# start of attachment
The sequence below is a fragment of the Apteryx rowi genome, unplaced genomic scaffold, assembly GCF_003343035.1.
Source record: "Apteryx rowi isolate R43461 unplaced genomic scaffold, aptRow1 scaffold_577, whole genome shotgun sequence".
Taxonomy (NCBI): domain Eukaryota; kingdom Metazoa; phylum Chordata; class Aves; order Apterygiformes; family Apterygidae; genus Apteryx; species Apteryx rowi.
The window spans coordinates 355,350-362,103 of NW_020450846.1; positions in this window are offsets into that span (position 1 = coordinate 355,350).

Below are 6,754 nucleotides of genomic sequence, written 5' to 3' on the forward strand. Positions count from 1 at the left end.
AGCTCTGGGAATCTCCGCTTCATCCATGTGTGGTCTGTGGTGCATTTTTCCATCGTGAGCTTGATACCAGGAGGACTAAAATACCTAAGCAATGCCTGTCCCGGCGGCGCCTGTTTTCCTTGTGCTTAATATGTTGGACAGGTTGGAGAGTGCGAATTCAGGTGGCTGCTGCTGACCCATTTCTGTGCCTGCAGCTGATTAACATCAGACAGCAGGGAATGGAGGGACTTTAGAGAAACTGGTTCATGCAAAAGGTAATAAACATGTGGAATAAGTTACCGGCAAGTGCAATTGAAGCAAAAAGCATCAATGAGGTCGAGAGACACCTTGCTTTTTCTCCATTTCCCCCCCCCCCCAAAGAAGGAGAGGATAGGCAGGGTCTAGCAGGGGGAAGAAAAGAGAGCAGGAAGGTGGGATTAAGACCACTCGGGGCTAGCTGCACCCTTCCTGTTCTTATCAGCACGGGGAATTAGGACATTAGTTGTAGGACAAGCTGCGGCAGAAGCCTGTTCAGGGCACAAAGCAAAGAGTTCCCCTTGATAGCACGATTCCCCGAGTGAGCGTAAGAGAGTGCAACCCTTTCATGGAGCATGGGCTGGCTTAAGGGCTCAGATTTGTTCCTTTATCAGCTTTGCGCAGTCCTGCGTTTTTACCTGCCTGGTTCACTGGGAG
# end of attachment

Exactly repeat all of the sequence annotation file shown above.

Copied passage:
The sequence below is a fragment of the Apteryx rowi genome, unplaced genomic scaffold, assembly GCF_003343035.1.
Source record: "Apteryx rowi isolate R43461 unplaced genomic scaffold, aptRow1 scaffold_577, whole genome shotgun sequence".
Taxonomy (NCBI): domain Eukaryota; kingdom Metazoa; phylum Chordata; class Aves; order Apterygiformes; family Apterygidae; genus Apteryx; species Apteryx rowi.
The window spans coordinates 355,350-362,103 of NW_020450846.1; positions in this window are offsets into that span (position 1 = coordinate 355,350).

Below are 6,754 nucleotides of genomic sequence, written 5' to 3' on the forward strand. Positions count from 1 at the left end.
AGCTCTGGGAATCTCCGCTTCATCCATGTGTGGTCTGTGGTGCATTTTTCCATCGTGAGCTTGATACCAGGAGGACTAAAATACCTAAGCAATGCCTGTCCCGGCGGCGCCTGTTTTCCTTGTGCTTAATATGTTGGACAGGTTGGAGAGTGCGAATTCAGGTGGCTGCTGCTGACCCATTTCTGTGCCTGCAGCTGATTAACATCAGACAGCAGGGAATGGAGGGACTTTAGAGAAACTGGTTCATGCAAAAGGTAATAAACATGTGGAATAAGTTACCGGCAAGTGCAATTGAAGCAAAAAGCATCAATGAGGTCGAGAGACACCTTGCTTTTTCTCCATTTCCCCCCCCCCCCAAAGAAGGAGAGGATAGGCAGGGTCTAGCAGGGGGAAGAAAAGAGAGCAGGAAGGTGGGATTAAGACCACTCGGGGCTAGCTGCACCCTTCCTGTTCTTATCAGCACGGGGAATTAGGACATTAGTTGTAGGACAAGCTGCGGCAGAAGCCTGTTCAGGGCACAAAGCAAAGAGTTCCCCTTGATAGCACGATTCCCCGAGTGAGCGTAAGAGAGTGCAACCCTTTCATGGAGCATGGGCTGGCTTAAGGGCTCAGATTTGTTCCTTTATCAGCTTTGCGCAGTCCTGCGTTTTTACCTGCCTGGTTCACTGGGAG